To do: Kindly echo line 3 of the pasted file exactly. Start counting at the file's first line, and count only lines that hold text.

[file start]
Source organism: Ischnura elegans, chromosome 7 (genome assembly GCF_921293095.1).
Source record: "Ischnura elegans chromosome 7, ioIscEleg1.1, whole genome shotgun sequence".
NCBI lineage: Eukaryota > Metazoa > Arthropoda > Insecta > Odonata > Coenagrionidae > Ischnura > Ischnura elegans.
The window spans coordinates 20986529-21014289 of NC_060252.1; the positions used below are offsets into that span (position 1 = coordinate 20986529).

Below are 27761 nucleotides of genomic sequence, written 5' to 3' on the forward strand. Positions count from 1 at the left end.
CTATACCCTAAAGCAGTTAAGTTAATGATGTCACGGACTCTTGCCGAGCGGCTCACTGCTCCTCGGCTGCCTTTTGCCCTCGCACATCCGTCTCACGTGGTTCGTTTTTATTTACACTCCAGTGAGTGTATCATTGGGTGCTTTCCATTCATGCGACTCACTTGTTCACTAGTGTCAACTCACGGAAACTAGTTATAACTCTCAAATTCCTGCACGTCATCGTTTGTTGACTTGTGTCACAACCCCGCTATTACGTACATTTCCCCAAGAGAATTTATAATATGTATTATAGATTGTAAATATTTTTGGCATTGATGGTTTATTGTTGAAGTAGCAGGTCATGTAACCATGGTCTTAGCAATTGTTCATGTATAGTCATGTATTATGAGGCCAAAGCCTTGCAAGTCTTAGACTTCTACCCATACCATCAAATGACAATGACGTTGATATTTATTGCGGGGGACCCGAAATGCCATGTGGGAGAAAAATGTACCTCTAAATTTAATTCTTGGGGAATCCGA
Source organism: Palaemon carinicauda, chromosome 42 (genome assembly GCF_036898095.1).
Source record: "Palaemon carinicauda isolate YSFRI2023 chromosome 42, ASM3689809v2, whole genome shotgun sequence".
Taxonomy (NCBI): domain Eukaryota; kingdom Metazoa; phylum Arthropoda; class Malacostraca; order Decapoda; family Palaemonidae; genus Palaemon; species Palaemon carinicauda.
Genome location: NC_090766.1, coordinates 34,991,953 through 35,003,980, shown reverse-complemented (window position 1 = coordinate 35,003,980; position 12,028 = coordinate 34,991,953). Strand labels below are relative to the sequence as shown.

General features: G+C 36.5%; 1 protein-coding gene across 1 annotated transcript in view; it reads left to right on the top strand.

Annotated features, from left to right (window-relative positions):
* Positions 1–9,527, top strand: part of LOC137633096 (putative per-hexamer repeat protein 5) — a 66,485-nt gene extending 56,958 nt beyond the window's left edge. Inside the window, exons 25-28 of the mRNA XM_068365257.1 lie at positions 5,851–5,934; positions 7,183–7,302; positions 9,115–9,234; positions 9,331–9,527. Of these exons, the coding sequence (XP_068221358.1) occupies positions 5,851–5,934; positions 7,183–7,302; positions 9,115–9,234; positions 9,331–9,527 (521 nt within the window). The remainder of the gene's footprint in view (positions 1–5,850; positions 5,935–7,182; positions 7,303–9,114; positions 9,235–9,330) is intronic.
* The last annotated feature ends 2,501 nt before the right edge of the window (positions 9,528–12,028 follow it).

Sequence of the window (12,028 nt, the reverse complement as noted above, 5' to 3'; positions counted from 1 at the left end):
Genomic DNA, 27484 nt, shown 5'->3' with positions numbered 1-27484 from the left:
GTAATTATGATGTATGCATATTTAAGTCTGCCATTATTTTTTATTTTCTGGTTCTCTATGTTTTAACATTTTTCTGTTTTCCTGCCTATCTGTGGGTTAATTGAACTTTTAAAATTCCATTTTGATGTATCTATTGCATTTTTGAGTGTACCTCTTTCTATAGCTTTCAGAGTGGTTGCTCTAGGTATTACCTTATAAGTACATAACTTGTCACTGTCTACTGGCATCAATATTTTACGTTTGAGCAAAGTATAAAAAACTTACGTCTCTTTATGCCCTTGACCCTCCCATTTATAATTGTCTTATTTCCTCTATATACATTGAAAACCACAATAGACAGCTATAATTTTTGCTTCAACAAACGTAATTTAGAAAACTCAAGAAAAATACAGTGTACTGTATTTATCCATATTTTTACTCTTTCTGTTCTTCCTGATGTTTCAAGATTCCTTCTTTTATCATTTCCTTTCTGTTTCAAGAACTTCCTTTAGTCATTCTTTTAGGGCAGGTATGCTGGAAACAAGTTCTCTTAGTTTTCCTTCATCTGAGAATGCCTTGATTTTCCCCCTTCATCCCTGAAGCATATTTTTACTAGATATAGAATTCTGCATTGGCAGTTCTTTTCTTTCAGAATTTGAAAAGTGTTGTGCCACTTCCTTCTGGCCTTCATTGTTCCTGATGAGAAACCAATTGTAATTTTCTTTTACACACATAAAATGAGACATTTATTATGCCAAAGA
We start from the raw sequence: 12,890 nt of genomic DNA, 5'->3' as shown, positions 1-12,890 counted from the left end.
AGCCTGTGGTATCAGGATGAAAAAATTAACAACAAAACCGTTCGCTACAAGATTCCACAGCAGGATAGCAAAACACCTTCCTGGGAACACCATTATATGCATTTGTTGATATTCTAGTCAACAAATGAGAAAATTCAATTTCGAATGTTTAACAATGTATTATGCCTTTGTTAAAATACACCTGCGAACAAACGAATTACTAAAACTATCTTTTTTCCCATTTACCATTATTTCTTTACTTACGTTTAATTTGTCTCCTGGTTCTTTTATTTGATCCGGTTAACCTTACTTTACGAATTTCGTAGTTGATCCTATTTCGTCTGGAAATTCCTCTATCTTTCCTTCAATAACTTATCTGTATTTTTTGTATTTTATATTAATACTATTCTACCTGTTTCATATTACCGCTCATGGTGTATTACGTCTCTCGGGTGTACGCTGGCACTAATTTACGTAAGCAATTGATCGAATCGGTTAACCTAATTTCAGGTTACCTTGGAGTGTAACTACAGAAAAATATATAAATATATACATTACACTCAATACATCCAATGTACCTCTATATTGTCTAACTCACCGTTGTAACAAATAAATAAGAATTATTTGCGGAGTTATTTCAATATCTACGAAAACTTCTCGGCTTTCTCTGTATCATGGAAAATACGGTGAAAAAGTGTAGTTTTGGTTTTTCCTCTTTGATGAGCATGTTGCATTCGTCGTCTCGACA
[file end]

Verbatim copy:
NCBI lineage: Eukaryota > Metazoa > Arthropoda > Insecta > Odonata > Coenagrionidae > Ischnura > Ischnura elegans.